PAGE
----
Retail & Distribution
30 November 2022
Europeans are very fond of their mountains and seaside activities and like to dress the part. Research by the European Outdoor Group shows that the outdoor apparel market continues to grow, with 240 million items sold in 2021, worth around 6.2 billion euros.
The trend was exacerbated by the Covid crisis as people sought healthier lifestyles and showed a renewed interest in nature and outdoor activities. In 2021, sales of outdoor items – whether for activities on land, in the mountains, or at sea – increased 18.7% (by value) and 18.2% (in terms of volume) compared to 2020.
” The sale of outdoor items for activities on land, in the mountains, or at sea, saw increases of 18.7% in value and 18.2% by volume for 2021, compared to 2020 figures.”
EOG State of Trade 2021
Digging deeper, clothing and footwear are the two largest categories in the market and are growing significantly. Apparel is now worth about 3.1 billion euros and grew 20% between 2020 and 2021.
Outdoor Apparel Market: Two out of three purchases are still preferred to be made in stores
The signs look good for the outdoor retail industry, with 66% of consumers still preferring to go to a store so they can try on items before buying, according to a study by Deloitte and OutDoor by ISPO. 61% of people tend to buy outdoor and sporting goods from general retailers, as opposed to 17% of shoppers preferring specialty retailers.
Yet despite impressive growth in the outdoor clothing market, the sector still faces a number of challenges. In particular, supply chain problems remain a major concern for retailers and shortages of raw materials are putting some at risk. Closely monitoring stocks and sales is essential to best serving any B2B and B2C customers.
What’s more, consumers are increasingly looking to source more sustainable products. The same study by Deloitte and OutDoor by ISPO found that 87% of European shoppers consider a brand’s eco-credentials when buying. And 57% say they’re prepared to pay more for greener, sustainable products.
Sustainability in retail: a strategic necessity
Consumers are looking for more environmentally friendly products and eco-conscious companies, so there are plenty of ways retailers can keep apace.read article
Retailers and brands will have to adapt certain tools and technologies so that they can provide customers with the information required to endorse their CSR credentials, including item-level traceability of products, and showing their environmental footprint and production methods. For example, Moncler launched its first environmentally friendly down jacket early in 2021, which contains econyl, a material composed of recycled marine plastics. The retailer is also closely monitoring the supply of any goose feathers used in its jackets.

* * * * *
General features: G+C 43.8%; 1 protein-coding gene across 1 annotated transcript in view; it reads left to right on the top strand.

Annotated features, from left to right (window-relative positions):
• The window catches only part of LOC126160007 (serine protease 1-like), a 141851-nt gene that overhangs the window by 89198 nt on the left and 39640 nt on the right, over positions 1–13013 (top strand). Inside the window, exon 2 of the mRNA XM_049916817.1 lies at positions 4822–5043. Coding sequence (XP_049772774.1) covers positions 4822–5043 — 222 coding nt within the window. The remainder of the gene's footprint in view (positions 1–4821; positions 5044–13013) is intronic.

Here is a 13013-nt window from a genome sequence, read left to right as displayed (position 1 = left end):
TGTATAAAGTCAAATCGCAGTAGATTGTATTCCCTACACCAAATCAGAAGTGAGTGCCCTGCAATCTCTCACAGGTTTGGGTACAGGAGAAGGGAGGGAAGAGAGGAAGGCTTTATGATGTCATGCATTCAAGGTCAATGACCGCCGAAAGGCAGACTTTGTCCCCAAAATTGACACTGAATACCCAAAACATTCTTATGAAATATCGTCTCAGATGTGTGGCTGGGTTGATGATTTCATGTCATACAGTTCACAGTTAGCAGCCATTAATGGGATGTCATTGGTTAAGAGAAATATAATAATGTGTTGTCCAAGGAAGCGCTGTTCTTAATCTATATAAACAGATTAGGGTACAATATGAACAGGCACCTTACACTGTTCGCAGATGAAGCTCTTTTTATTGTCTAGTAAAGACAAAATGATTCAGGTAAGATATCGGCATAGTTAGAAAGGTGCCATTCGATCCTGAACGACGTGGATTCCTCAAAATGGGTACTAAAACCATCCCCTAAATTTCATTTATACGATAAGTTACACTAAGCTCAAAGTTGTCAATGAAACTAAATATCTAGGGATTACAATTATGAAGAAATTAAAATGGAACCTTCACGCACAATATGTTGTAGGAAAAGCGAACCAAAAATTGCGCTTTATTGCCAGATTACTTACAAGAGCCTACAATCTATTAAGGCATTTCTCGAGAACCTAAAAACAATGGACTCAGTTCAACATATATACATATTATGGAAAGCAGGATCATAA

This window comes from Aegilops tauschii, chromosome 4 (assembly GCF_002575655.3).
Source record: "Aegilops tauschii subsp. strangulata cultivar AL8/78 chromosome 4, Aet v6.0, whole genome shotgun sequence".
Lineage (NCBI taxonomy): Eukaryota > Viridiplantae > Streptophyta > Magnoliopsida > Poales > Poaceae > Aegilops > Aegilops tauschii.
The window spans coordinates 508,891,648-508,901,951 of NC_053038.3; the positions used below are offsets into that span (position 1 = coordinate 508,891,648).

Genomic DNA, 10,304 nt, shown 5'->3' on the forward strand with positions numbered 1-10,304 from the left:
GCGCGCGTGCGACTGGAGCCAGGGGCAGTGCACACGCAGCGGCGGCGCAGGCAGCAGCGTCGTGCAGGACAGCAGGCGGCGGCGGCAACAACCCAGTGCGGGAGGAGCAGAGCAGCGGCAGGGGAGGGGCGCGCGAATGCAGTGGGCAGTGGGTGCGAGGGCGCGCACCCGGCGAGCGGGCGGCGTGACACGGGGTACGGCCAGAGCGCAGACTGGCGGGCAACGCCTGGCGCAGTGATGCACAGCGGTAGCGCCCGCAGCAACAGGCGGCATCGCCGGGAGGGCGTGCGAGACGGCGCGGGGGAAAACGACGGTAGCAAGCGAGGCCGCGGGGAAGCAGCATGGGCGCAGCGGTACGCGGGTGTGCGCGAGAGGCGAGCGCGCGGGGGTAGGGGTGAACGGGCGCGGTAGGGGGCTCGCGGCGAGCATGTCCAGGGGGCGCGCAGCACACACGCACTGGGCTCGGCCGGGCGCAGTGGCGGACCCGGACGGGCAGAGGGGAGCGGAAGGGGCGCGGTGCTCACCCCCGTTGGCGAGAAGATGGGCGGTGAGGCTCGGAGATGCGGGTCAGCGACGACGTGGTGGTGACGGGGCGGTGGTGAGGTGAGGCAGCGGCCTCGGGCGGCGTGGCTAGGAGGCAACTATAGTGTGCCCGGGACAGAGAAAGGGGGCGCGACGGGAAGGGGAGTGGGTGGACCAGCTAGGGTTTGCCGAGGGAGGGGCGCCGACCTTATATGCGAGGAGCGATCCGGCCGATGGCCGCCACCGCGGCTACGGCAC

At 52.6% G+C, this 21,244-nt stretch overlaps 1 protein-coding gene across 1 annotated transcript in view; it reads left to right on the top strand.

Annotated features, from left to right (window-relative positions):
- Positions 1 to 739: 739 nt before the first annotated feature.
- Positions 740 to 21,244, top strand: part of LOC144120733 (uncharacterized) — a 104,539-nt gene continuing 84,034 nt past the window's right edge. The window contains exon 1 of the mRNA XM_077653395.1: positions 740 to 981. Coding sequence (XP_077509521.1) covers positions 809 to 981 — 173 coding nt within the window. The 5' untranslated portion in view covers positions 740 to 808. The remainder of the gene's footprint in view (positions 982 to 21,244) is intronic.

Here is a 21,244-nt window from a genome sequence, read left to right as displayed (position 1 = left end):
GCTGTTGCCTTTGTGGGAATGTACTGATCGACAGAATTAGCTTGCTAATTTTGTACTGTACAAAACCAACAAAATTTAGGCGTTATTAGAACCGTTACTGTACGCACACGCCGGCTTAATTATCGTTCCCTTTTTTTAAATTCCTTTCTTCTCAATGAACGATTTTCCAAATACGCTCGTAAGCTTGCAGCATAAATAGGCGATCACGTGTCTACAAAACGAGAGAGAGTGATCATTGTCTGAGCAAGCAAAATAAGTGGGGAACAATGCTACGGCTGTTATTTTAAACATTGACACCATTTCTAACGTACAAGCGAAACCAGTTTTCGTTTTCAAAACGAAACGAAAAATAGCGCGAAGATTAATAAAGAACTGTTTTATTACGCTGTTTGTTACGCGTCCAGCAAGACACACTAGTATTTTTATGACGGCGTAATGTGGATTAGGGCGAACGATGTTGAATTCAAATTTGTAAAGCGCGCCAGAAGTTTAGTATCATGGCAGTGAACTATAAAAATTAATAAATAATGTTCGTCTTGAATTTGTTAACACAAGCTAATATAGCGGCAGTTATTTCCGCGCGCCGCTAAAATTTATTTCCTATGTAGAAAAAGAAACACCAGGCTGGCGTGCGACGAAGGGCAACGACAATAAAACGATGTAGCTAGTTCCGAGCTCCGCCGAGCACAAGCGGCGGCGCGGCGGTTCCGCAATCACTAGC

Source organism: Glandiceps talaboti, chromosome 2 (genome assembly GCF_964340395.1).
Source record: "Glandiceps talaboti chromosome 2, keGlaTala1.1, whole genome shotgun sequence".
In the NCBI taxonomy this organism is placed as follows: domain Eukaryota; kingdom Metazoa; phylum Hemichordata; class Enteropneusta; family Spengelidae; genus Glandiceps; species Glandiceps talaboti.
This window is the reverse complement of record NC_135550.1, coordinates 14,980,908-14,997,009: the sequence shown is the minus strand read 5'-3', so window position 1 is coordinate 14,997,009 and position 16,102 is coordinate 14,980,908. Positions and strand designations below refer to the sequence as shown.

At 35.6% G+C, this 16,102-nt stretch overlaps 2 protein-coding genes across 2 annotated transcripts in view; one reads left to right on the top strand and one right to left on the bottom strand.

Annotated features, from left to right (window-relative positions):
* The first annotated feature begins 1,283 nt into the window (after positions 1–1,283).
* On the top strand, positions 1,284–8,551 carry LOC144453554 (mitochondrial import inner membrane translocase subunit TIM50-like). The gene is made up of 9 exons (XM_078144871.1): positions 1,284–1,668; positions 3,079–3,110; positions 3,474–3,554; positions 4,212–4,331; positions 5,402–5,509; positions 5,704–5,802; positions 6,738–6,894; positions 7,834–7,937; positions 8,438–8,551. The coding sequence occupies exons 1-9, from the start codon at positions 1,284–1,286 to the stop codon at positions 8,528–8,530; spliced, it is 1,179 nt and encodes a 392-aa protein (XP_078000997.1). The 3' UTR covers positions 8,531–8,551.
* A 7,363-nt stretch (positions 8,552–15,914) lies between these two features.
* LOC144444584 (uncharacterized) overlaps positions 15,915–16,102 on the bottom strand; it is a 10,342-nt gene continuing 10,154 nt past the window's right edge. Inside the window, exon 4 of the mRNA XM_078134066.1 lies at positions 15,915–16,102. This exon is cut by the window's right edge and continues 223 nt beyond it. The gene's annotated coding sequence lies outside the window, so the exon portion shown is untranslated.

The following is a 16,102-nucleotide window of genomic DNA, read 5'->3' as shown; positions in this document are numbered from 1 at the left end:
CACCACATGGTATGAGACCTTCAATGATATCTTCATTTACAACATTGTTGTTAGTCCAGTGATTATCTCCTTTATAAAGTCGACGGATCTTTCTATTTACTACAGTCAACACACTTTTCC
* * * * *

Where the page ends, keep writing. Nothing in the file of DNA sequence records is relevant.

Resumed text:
While there’s plenty to keep the back-office busy, retailers should concert their efforts into displaying their eco commitments in stores, using the drive towards more sustainability as a means of fostering new connections with their customers: for instance, the French outdoor brand, Aigle, has just unveiled a new store concept in line with its commitments towards more sustainable fashion, using vegetation and natural materials as part of its store environment.
“Sports and outdoor retailers must create store experiences that set them apart, adopting omnichannel solutions for improved visibility of stock, with goods delivered direct to stores or customer’s homes, so they never miss a sale.”
Imanol Munoz, director of sales and marketing at Ternua Group – Study by Deloitte and OutDoor by ISPO
A sector that needs to embrace digital
Another challenge for the sector is the extent to which consumers require the additional services provided by stores, such as expert advice and recommendations from sales staff about technical aspects, size and fit. During the pandemic, there was a sudden shift towards people having to shop online and the consequence was retailers having to rapidly add more digital services.
“A lot of consumers got used to shopping online during the pandemic, including plenty of people who’d never done so before,” said Imanol Munoz, sales and marketing director at Ternua Group in a report by Deloitte and OutDoor by ISPO.
And outdoor clothing brands are very much a part of this transition towards unified commerce.
Cegid Retail Live Store is a new generation of collaborative in-store apps that allow retailers to track inventory and never miss a sale. The technology makes it easier for sales staff to show customers a broader catalogue of items available online, which can then be ordered for delivery to a store or a customer’s home.
Cegid Retail Live Store, helps store associates stay on top of any customer requests: such as what raw materials are used in a particular garment; colour and size availability; or if you need to order a missing product from another store.
The outdoor market just needs to keep up!